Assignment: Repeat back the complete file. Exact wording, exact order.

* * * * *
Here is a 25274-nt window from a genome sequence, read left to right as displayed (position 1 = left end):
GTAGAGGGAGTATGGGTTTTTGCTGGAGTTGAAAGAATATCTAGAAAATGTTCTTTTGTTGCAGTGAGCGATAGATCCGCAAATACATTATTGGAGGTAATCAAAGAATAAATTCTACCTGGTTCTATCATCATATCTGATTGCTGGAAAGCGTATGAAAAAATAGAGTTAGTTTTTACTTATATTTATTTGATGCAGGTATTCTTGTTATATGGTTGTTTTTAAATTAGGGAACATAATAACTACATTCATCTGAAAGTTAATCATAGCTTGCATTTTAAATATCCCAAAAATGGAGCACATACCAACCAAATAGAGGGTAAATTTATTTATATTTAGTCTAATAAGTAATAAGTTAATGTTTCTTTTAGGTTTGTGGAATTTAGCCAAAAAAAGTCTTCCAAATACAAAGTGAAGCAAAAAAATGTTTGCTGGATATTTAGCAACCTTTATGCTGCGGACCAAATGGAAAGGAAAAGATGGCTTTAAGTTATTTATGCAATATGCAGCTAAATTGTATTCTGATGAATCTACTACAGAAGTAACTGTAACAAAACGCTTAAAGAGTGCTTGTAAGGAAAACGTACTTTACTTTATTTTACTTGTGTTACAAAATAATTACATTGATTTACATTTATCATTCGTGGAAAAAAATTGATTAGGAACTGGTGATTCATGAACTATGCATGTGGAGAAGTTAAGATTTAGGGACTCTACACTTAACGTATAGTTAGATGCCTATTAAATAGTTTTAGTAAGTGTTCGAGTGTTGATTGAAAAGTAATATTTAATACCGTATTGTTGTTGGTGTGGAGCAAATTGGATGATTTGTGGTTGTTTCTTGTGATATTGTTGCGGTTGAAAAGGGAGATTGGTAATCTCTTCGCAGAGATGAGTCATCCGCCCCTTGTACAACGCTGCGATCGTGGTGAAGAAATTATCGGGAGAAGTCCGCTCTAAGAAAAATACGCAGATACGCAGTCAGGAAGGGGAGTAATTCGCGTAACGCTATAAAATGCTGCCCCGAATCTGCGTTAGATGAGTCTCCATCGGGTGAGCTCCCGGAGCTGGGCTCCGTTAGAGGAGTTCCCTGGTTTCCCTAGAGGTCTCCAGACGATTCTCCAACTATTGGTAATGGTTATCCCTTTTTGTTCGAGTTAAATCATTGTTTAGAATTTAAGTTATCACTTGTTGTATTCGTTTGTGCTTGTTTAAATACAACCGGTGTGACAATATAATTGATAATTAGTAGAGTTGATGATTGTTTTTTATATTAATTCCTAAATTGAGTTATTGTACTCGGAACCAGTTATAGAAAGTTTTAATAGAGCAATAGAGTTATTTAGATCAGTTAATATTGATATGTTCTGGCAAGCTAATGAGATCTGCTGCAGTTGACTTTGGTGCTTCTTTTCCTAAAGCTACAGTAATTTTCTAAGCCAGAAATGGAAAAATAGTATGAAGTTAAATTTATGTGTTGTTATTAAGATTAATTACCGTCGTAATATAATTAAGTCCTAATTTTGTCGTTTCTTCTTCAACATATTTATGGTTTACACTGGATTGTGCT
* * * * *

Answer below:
Here is a 25274-nt window from a genome sequence, read left to right as displayed (position 1 = left end):
GTAGAGGGAGTATGGGTTTTTGCTGGAGTTGAAAGAATATCTAGAAAATGTTCTTTTGTTGCAGTGAGCGATAGATCCGCAAATACATTATTGGAGGTAATCAAAGAATAAATTCTACCTGGTTCTATCATCATATCTGATTGCTGGAAAGCGTATGAAAAAATAGAGTTAGTTTTTACTTATATTTATTTGATGCAGGTATTCTTGTTATATGGTTGTTTTTAAATTAGGGAACATAATAACTACATTCATCTGAAAGTTAATCATAGCTTGCATTTTAAATATCCCAAAAATGGAGCACATACCAACCAAATAGAGGGTAAATTTATTTATATTTAGTCTAATAAGTAATAAGTTAATGTTTCTTTTAGGTTTGTGGAATTTAGCCAAAAAAAGTCTTCCAAATACAAAGTGAAGCAAAAAAATGTTTGCTGGATATTTAGCAACCTTTATGCTGCGGACCAAATGGAAAGGAAAAGATGGCTTTAAGTTATTTATGCAATATGCAGCTAAATTGTATTCTGATGAATCTACTACAGAAGTAACTGTAACAAAACGCTTAAAGAGTGCTTGTAAGGAAAACGTACTTTACTTTATTTTACTTGTGTTACAAAATAATTACATTGATTTACATTTATCATTCGTGGAAAAAAATTGATTAGGAACTGGTGATTCATGAACTATGCATGTGGAGAAGTTAAGATTTAGGGACTCTACACTTAACGTATAGTTAGATGCCTATTAAATAGTTTTAGTAAGTGTTCGAGTGTTGATTGAAAAGTAATATTTAATACCGTATTGTTGTTGGTGTGGAGCAAATTGGATGATTTGTGGTTGTTTCTTGTGATATTGTTGCGGTTGAAAAGGGAGATTGGTAATCTCTTCGCAGAGATGAGTCATCCGCCCCTTGTACAACGCTGCGATCGTGGTGAAGAAATTATCGGGAGAAGTCCGCTCTAAGAAAAATACGCAGATACGCAGTCAGGAAGGGGAGTAATTCGCGTAACGCTATAAAATGCTGCCCCGAATCTGCGTTAGATGAGTCTCCATCGGGTGAGCTCCCGGAGCTGGGCTCCGTTAGAGGAGTTCCCTGGTTTCCCTAGAGGTCTCCAGACGATTCTCCAACTATTGGTAATGGTTATCCCTTTTTGTTCGAGTTAAATCATTGTTTAGAATTTAAGTTATCACTTGTTGTATTCGTTTGTGCTTGTTTAAATACAACCGGTGTGACAATATAATTGATAATTAGTAGAGTTGATGATTGTTTTTTATATTAATTCCTAAATTGAGTTATTGTACTCGGAACCAGTTATAGAAAGTTTTAATAGAGCAATAGAGTTATTTAGATCAGTTAATATTGATATGTTCTGGCAAGCTAATGAGATCTGCTGCAGTTGACTTTGGTGCTTCTTTTCCTAAAGCTACAGTAATTTTCTAAGCCAGAAATGGAAAAATAGTATGAAGTTAAATTTATGTGTTGTTATTAAGATTAATTACCGTCGTAATATAATTAAGTCCTAATTTTGTCGTTTCTTCTTCAACATATTTATGGTTTACACTGGATTGTGCT